Middle- and low-income countries do not have enough evidence to make informed policies regarding their human resources for health, according to an article published on February 22, 2008 in The Lancet's Human Resources for Health Special Issue.

A major challenge of all policy makers is to guarantee a proper supply and distribution of trained health workers. This is especially true in low- and middle-income countries where resources are often limited. In this study, Dr Mickey Chopra, Health Systems Research Unit, Medical Research Council, Western Cape, South Africa, and colleagues performed a meta-analysis of literature published since 1979 related to policy options that might affect the training, distribution, regulation, financing, management, organization, or performance of health workers. Additionally, the policies were examined for the objectiveness of their effects, the suitability of scaling up, and the potential applications to countries with low- and middle- incomes.

The researchers systematically reviewed 759 data sets, and found that only 28 considered the effects above and were eligible for the study. These included only a few studies from low- and middle-income countries. Most of the materials focused on the organization for human resources, substitution or shifting of tasks between health workers, methods for education, teamwork, and workflow reforms. The use of lay health workers encompassed the greatest number of reviews in countries with all ranges of income.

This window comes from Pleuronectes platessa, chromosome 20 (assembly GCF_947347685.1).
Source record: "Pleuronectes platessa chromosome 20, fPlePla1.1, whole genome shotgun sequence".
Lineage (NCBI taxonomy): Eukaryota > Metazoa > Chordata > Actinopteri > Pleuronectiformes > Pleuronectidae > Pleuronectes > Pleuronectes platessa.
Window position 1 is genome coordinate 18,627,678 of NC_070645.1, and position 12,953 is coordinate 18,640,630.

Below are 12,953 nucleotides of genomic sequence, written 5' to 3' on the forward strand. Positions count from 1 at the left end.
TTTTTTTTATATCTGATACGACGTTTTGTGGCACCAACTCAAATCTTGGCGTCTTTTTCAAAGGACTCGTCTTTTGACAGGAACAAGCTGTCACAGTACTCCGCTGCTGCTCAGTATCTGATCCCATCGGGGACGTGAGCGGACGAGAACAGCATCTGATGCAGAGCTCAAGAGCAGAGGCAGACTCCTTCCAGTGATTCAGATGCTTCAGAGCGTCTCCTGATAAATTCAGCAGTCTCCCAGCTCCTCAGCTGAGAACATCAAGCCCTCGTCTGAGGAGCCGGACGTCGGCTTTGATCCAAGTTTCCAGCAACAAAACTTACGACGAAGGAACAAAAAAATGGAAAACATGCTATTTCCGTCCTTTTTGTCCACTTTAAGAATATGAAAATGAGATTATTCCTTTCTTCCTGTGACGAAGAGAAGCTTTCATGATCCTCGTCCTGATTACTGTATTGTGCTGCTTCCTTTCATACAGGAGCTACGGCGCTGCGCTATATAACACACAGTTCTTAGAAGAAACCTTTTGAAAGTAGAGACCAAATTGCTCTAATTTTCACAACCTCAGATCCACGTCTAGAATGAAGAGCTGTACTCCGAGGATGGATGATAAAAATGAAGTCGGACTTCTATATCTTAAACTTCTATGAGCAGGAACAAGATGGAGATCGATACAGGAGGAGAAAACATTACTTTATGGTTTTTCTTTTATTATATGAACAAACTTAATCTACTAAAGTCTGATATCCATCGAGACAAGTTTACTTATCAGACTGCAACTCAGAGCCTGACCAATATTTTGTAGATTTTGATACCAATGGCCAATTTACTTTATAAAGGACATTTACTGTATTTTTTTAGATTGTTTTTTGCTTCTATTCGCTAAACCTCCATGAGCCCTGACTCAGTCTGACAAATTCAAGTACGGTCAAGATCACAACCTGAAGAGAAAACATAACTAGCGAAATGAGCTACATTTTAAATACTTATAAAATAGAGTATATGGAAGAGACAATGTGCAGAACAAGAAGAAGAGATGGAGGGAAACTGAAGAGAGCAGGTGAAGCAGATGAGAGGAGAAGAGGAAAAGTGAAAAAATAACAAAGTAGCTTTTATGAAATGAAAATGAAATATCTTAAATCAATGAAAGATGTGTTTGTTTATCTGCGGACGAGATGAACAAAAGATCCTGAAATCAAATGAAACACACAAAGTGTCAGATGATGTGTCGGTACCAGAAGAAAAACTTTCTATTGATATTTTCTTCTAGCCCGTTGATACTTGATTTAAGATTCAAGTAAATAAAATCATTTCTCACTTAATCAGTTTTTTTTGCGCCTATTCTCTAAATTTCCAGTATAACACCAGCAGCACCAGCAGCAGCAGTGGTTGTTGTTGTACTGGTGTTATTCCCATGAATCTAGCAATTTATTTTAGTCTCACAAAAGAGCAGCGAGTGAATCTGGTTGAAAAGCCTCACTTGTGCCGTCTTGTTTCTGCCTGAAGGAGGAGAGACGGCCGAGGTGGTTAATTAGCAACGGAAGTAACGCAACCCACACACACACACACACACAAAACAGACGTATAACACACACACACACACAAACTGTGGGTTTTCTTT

The authors conclude, stating a demand for studies examining these issues in low- and middle-income countries. "We have identified a need for more systematic reviews on the effects of policy options to improve human resources for health in countries with low and middle incomes, for assessments of any interventions that policy makers introduce to plan and manage human resources for health, and for other research to aid policy makers in these countries...moreover, policy makers must also contend with values and beliefs; stakeholder power; institutional constraints; flows of donor funding; and other types of information such as local assessments of need, costs, and the availability of resources."

William Pick, Professor Emeritus University of the Witwatersrand, Johannesburg and honorary Professor Schools of Public Health, Universities of Cape Town and Western Cape, Cape Town, South Africa, wrote an accompanying Comment in the same issue. According to him, the call for more study in this area is wise. He writes: "At a time when there is a resurgence of interest in this field, Chopra and colleagues' overview serves as a timely reminder that much more information is needed if we are to persuade those responsible for health services, and especially human resources for health, to take decisions that will contribute to the solution of the global crisis in staffing health systems...I hope that their appeal will not fall on deaf ears."

Effects of policy options for human resources for health: an analysis of systematic reviews
Mickey Chopra MSc, Salla Munro MA, John N Lavis MD, Gunn Vist PhD and Sara Bennett PhD
The Lancet 2008; 371:668-674
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Anna Sophia McKenney

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